Choosing a Retirement Plan for My Small Business

As an employer, you can play an important role in helping your employees save for their retirement.  Most people will need between 70 and 90 percent of their preretirement income to maintain their standard of living in retirement.  By establishing a retirement plan, you can help secure your own retirement and that of your employees.

Aside from the obvious benefit of saving for the future, there are several other key benefits to creating a retirement plan:

  • There are tax advantages to you (the employer) and the employee. Contributions are typically deductible from your taxable income. If your business is not incorporated, you can generally deduct contributions from your personal income. If your business is incorporated, the corporation can deduct the contributions as a business expense. Employee pre-tax contributions reduce an employee’s wages for income tax purposes.  Both employer and employee contributions grow tax deferred until withdrawn.
  • Eligible small employers can claim a tax credit for part of the expense involved in establishing and administering certain retirement plans, up to a maximum of $500 per year.
  • Retirement plans can help you attract and retain qualified employees. Employer plans often allow employees to save their own contributions beyond the limits of individual retirement accounts (“IRAs”). Employer matching contributions, in addition to employee contributions, make the benefit of saving even more attractive.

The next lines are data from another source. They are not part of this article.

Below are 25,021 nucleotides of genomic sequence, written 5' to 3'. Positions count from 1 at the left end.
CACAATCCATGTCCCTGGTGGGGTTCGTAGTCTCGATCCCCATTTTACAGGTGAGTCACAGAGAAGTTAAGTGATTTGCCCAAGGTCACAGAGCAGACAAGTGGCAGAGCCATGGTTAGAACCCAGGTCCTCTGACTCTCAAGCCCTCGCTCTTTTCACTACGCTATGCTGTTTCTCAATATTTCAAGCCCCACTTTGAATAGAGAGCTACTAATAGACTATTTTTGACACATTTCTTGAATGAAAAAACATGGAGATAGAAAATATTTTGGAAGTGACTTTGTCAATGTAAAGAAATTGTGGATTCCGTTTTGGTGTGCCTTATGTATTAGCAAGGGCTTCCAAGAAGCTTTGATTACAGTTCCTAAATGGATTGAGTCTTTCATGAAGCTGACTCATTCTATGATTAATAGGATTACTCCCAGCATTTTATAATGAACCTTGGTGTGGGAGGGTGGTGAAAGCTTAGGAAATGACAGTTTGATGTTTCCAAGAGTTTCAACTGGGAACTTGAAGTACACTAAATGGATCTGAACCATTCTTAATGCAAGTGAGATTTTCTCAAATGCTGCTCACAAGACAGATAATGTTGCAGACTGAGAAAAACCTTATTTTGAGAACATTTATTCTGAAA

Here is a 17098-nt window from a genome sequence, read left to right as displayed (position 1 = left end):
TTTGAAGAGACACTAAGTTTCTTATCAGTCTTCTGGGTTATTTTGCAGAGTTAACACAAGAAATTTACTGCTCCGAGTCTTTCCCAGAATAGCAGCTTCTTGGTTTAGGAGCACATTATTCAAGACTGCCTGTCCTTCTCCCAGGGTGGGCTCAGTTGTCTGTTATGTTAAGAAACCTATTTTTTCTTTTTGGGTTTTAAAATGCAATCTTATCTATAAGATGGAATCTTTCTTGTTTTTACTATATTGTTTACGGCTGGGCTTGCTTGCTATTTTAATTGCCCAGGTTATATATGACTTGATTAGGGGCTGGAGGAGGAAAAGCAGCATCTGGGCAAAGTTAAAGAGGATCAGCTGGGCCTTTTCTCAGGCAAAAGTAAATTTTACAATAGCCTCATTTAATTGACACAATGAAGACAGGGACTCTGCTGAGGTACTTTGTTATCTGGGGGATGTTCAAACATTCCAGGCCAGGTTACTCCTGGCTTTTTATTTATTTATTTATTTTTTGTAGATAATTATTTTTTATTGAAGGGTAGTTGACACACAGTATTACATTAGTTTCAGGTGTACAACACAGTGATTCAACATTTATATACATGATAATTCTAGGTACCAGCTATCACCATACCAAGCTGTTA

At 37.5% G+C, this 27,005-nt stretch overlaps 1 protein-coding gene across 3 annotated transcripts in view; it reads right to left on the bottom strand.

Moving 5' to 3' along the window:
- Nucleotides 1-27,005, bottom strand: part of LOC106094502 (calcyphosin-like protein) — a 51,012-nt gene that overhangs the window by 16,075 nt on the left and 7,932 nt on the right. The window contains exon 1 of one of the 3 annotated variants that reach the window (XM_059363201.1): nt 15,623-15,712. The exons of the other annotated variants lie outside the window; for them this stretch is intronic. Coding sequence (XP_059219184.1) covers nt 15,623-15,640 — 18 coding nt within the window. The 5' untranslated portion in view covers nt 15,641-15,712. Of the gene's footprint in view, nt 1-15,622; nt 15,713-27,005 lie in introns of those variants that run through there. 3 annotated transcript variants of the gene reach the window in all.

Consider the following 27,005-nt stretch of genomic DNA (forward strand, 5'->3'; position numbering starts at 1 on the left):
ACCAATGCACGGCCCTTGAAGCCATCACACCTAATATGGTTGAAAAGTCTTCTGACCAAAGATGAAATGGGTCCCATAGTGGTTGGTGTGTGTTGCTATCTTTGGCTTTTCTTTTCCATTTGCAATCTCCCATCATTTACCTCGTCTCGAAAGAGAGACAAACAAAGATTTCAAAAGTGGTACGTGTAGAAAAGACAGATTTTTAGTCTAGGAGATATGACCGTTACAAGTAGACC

Types of plans available for small businesses:

Simplified Employee Pension IRA (“SEP IRA”):  If you have a business with variable income and you want more flexibility, a SEP IRA may be for you.  If you are self-employed, you can contribute up to 25% of net earnings from self-employment, up to a maximum of $54,000 in 2017.  If you have employees in years you contribute to the plan, you must contribute the same percentage of income for them as you contribute for yourself.  SEP IRA plans are funded solely by employer contributions, meaning employee contributions are not permitted.  You do not have to contribute every year to a SEP IRA, which is key to its flexibility, but any contributions made on behalf of employees are 100% vested upon contribution.

Savings Incentive Match Plan for Employees (“SIMPLE IRA”):  If you prefer that your employees have the ability to make contributions, you might consider a SIMPLE IRA.  SIMPLE IRAs are only available for businesses with up to 100 employees.  Employees can make annual salary deferral contributions up to $12,500, not to exceed 100% of their compensation.  You as the employer must also contribute to their accounts—you can either match the employees’ contributions dollar for dollar up to 3% of compensation (contributions can be reduced to as little as 1% in any two out of five years) or contribute 2% of each eligible employee’s compensation.  The SIMPLE IRA also allows employees age 50 or older to make catch-up contributions of up to $3,000 in 2017.  Employer contributions on behalf of employees are 100% vested upon contribution.